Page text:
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In the Spirit: Prominent activist nun hopes next pope more 'pastoral'

In the Spirit: Prominent activist nun hopes next pope more 'pastoral'

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Simone Campbell

Sister Simone Campbell, Executive Director of the Roman Catholic Social Justice Organization addresses the Democratic National Convention in Charlotte, N.C., on Wednesday, Sept. 5, 2012.

Sister Simone Campbell, who rose to prominence last year defending U.S. nuns against a negative Vatican critique, said Thursday in Madison she hopes the next pope's background includes more years as a parish priest.

"(Pope Benedict XVI) had only one year of pastoral experience at a parish in his whole ministry, in his whole ordained life, so he was always an academic," Campbell said in an interview. "When it came to internal pastoral work, I think he really didn't understand well what it meant to be a shepherd to all of us."

Benedict, who announced his retirement Monday, oversaw a Vatican assessment of U.S. nuns that chastised an umbrella group representing most of them for spending too much time "promoting issues of social justice" while not speaking out enough against abortion and gay marriage.

"I think we made him nervous," Campbell said of Benedict. "We engaged with the people and were seen as credible leaders."

Still, Campbell praised Benedict for speaking up for those "at the economic margins of our world," and for challenging developed nations "to be responsible and not just be takers from our planet."

Campbell, executive director of Network, a Catholic social justice lobby, was a lead organizer of the "Nuns on the Bus" tour last summer that criticized Janesville Congressman Paul Ryan's federal budget proposal. She is particularly popular among politically liberal Catholics, while her more ardent detractors have called her a heretic.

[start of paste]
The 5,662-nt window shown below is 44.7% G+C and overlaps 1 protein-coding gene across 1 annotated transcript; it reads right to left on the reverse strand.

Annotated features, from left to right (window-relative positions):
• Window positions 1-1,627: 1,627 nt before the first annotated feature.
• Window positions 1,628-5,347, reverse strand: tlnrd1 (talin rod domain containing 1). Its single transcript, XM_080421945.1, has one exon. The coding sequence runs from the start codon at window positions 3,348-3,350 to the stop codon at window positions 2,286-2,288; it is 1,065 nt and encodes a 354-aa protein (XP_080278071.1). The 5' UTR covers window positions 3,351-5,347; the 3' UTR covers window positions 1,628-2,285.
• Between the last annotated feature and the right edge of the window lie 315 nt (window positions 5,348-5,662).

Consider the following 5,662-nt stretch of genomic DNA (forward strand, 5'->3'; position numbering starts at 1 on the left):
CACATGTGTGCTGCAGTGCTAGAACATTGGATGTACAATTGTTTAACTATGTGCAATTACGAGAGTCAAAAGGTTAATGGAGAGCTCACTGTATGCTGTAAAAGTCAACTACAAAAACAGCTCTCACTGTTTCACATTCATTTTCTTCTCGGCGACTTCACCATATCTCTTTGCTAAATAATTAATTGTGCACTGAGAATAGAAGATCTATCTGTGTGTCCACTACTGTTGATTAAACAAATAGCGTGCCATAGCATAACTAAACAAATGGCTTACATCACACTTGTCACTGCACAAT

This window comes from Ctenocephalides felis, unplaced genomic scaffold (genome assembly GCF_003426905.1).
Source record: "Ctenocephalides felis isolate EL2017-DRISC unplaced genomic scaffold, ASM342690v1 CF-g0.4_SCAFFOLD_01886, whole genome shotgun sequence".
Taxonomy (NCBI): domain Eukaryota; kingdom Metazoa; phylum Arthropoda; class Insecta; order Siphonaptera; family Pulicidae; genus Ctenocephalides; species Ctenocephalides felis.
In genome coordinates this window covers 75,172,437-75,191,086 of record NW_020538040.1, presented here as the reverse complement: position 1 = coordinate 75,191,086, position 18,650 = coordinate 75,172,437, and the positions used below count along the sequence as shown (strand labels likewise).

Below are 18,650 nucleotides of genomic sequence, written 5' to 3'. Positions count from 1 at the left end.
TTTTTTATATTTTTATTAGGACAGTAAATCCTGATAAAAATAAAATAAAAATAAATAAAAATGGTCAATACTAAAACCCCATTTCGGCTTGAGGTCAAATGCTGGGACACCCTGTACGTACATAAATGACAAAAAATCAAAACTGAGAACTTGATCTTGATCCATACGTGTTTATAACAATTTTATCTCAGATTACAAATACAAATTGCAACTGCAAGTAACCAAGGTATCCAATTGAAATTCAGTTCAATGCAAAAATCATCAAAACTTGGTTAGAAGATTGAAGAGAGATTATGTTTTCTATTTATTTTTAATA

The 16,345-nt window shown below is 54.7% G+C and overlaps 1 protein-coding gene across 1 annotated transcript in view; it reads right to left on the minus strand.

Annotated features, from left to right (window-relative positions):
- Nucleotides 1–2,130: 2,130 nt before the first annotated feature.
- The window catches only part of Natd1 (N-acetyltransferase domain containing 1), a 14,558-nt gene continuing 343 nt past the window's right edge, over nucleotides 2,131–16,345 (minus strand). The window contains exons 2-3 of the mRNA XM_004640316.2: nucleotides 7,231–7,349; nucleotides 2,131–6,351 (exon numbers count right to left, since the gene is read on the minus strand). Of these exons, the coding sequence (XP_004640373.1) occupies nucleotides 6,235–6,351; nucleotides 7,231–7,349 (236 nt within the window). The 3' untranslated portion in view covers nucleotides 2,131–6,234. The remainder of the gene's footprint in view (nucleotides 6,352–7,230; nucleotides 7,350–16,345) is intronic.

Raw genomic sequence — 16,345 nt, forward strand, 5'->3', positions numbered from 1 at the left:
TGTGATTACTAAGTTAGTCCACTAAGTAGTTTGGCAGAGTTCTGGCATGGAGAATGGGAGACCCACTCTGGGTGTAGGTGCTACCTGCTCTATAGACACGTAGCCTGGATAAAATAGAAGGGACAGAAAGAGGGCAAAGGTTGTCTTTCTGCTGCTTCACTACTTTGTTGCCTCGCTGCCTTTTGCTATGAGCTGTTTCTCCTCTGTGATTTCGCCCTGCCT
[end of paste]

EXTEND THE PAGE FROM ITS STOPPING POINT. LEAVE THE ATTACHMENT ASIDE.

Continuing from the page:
She addressed last fall's Democratic National Convention, drawing complaints of inappropriate partisanship.

Thursday, Campbell did not shy from politics as she spoke to a sold-out crowd of about 215 people at the 13th annual faith-labor breakfast, sponsored by the Interfaith Coalition for Worker Justice of South Central Wisconsin. It was held at Holy Wisdom Monastery in the town of Westport.

Campbell spent considerable time delineating this country's income gap, calling it an "intolerable" disparity that is "undermining our democracy." She blamed trickle-down economic policies and said she was "horrified" on Wednesday when Wisconsin Gov. Scott Walker announced he is rejecting federal assistance to expand Medicaid coverage.

"He claims a pro-life stance, yet denying people health care is, to me, an anti-life stance, so he's not being consistent," Campbell said in an interview. (Walker has said he will work to increase health coverage in Wisconsin through other means.)

She applauded President Obama's call Tuesday to increase the minimum wage to $9 an hour, but said it really needs to be $12.50 an hour to keep people out of poverty. "He didn't go high enough," she said.


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